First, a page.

Tag Archives: presents

Old-fashioned manners

My kids aren’t perfect – believe me I know – and all too often there are those moments when I wish they’d remember the manners we’ve strived to instill in them over the years. They’re not always brilliant at doing the littlest of things that would make a big difference and I know that’s something that can frustrate my Mum (Hint: it does frustrate her and she might have mentioned it just once or twice to me in the last couple of weeks) Both G and M are a quirky mix of grown-up attitudes – due to their life experiences with chronic health problems – and a lack of rational thought because they’re both still very much children at heart. They’re tentatively challenging the boundaries set them by family members in particular; and sometimes not so tentatively at all; whilst very much toeing the line outside of the home, which inevitably leads to tears and meltdowns, and not necessarily just from them. Insecurity, uncertainty and lack of self-confidence is overcome with bold talk and bravado, which can be misinterpreted as arrogance and rudeness, when the truth is that the child beneath it all is struggling with anxiety and striving to find a different face to present to the outside world.

However, the one thing that I insist happens every year without fail is something that almost certainly falls into the category of “old-fashioned” manners in this day and age. Just a few days into the New Year, I shared this photo of G and M sitting at our kitchen table working hard to write the thank you notes for the Christmas presents and, in G’s case, birthday presents, they had recently received. It may not be their favourite task in the world and it may take a little persuasion to get them started, but they both know that this is a non-negotiable part of the celebrations for both Christmas and birthdays and always buckle down to write them, often treating the job as a competition to see who can finish writing all their notes first. These are no great literary pieces, just a simple acknowledgement of those family members and friends who have remembered them at this time of year and taken the time to buy and send presents that are always gratefully received.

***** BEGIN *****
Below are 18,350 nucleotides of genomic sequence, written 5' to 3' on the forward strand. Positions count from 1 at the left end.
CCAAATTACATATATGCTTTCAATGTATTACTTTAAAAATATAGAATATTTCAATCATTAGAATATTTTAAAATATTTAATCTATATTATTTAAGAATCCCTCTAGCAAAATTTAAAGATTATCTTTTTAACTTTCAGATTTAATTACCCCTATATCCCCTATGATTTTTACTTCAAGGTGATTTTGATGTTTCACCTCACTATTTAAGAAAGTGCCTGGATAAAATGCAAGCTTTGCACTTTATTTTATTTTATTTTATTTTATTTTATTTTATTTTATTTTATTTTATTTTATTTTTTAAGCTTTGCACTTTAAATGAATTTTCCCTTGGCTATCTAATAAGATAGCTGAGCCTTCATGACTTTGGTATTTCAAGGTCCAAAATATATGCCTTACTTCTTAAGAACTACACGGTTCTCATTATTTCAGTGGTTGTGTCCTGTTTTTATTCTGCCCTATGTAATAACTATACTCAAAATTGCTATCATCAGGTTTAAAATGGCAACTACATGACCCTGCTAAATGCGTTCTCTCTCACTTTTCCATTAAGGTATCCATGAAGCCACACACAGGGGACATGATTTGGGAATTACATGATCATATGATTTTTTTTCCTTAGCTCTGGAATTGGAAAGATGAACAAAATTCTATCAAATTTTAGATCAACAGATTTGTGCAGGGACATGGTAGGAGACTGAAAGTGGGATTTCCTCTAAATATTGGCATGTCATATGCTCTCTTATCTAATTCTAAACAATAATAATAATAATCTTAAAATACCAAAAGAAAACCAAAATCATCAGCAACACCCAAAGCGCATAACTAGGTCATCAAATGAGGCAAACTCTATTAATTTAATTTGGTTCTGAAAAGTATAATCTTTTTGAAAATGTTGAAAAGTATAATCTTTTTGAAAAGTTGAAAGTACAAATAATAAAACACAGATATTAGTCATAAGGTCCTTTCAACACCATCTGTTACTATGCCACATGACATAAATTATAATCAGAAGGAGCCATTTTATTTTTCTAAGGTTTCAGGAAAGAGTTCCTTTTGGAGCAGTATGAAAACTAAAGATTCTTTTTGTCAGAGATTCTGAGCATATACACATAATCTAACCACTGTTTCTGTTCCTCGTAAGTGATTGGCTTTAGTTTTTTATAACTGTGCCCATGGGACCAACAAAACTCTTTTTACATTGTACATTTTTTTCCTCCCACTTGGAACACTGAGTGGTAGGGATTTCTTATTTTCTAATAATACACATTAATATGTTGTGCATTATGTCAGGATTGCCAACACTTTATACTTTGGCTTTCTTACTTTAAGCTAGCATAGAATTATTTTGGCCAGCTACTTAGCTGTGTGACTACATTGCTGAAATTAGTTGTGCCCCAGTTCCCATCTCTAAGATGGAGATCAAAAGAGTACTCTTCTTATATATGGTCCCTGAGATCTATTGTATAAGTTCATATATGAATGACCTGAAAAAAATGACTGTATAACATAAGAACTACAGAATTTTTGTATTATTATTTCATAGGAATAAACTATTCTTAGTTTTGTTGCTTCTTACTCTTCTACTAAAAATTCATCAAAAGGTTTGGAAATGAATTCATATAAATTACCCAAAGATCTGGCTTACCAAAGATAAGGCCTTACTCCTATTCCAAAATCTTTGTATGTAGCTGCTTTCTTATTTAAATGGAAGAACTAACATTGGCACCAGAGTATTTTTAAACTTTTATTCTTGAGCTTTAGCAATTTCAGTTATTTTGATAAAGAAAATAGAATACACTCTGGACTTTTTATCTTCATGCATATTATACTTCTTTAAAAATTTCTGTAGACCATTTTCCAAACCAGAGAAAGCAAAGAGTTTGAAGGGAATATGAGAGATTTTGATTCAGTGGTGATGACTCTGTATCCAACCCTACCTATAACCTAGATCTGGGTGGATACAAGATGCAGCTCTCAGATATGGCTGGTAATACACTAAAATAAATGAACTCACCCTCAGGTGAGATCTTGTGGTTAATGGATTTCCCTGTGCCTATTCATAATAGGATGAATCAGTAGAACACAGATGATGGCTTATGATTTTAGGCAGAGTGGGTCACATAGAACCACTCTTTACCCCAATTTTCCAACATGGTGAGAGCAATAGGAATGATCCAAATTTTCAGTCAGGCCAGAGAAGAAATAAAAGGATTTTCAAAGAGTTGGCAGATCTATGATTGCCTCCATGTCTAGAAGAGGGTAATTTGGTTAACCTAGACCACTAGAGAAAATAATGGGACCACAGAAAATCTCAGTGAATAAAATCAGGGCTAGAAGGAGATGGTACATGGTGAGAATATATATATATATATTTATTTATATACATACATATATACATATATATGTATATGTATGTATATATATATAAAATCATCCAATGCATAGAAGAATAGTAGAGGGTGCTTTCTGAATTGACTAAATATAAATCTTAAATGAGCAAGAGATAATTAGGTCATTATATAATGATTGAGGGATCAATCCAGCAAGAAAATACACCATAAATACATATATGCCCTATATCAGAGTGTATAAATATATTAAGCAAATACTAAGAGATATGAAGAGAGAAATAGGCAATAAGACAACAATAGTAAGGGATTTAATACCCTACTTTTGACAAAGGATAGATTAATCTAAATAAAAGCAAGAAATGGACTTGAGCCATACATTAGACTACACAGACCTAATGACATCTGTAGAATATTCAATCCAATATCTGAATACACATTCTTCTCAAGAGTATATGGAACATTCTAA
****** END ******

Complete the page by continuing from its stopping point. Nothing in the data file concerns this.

M views me as being a particularly evil Mum because I won’t let him type out his letters, but rather insist that we take advantage of the opportunity to draw faint pencil lines and practise his best handwriting. Why? Well, I suppose I just think there’s something a little more personal and thoughtful about receiving a handwritten note of thanks, though frankly I would be happy to receive even an email rather than absolutely nothing at all. No acknowledgement leaves me wondering if the gift has arrived at its final destination and I have been known to threaten to not send presents again when weeks have passed by and I’m still uncertain whether they’ve been received or not. Does this make me old-fashioned? Maybe, but good manners don’t cost anything and it’s important to me that my children develop an attitude of thankfulness for all that they are lucky to have.

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Top Chips!

You know you’re getting old when your Christmas presents start bordering on the practical, rather than the fantastical, and you know you’re a parent when those practical presents can be used to the benefit of your children rather than just for pampering yourself. I’ve been on the receiving end of the former for a fair few years now – welly boots and coffee machines spring to mind – but this year I received not one, but two of the latter, indicating that I really am well and truly heading towards a rather significant birthday celebration frighteningly soon.

Interestingly, whilst one was an item I’d requested myself, the second was actually a gift that M picked out for me, evidently in the hope that it would help me make some more interesting variations of his foods for him. Back in the summer, we attended the Allergy and Freefrom Show held over 3 days at the amazing venue that is Olympia Kensington for the first time in a couple of years. Whilst there we discovered the wonderful and tasty treat that is Emily’s Fruit Crisps, a great new snack which M almost instantly fell in love with and devoured so quickly that the dozen packs we bought at the show soon disappeared. img_13601I hadn’t got round to restocking the larder as M’s interest in the crisps appeared to wane and I didn’t want to fill my cupboards with yet another safe snack that would end up forming part of Mike’s packed lunch for months because M no longer wanted them.

However, the novelty of fruit crisps obviously hadn’t worn off as much as I thought it had and this was reflected in his choice of present. In the months leading up to the festive season, M spent hours, like most children his age, pouring over a variety of catalogues and gadget magazines searching for the perfect present that would tick all his boxes for what he could possibly want for Christmas and seeking a little added inspiration along the way for what he could buy for the rest of the family. With a little technical help from Mike which came, much to M’s disgust and dismay, in the days following Christmas day itself because somehow ordering my present had got swept up in the chaos of too many hospital appointments and health challenges to contend with, my present finally arrived at our address and M rushed off to check it out before handing it over, in all its unwrapped glory.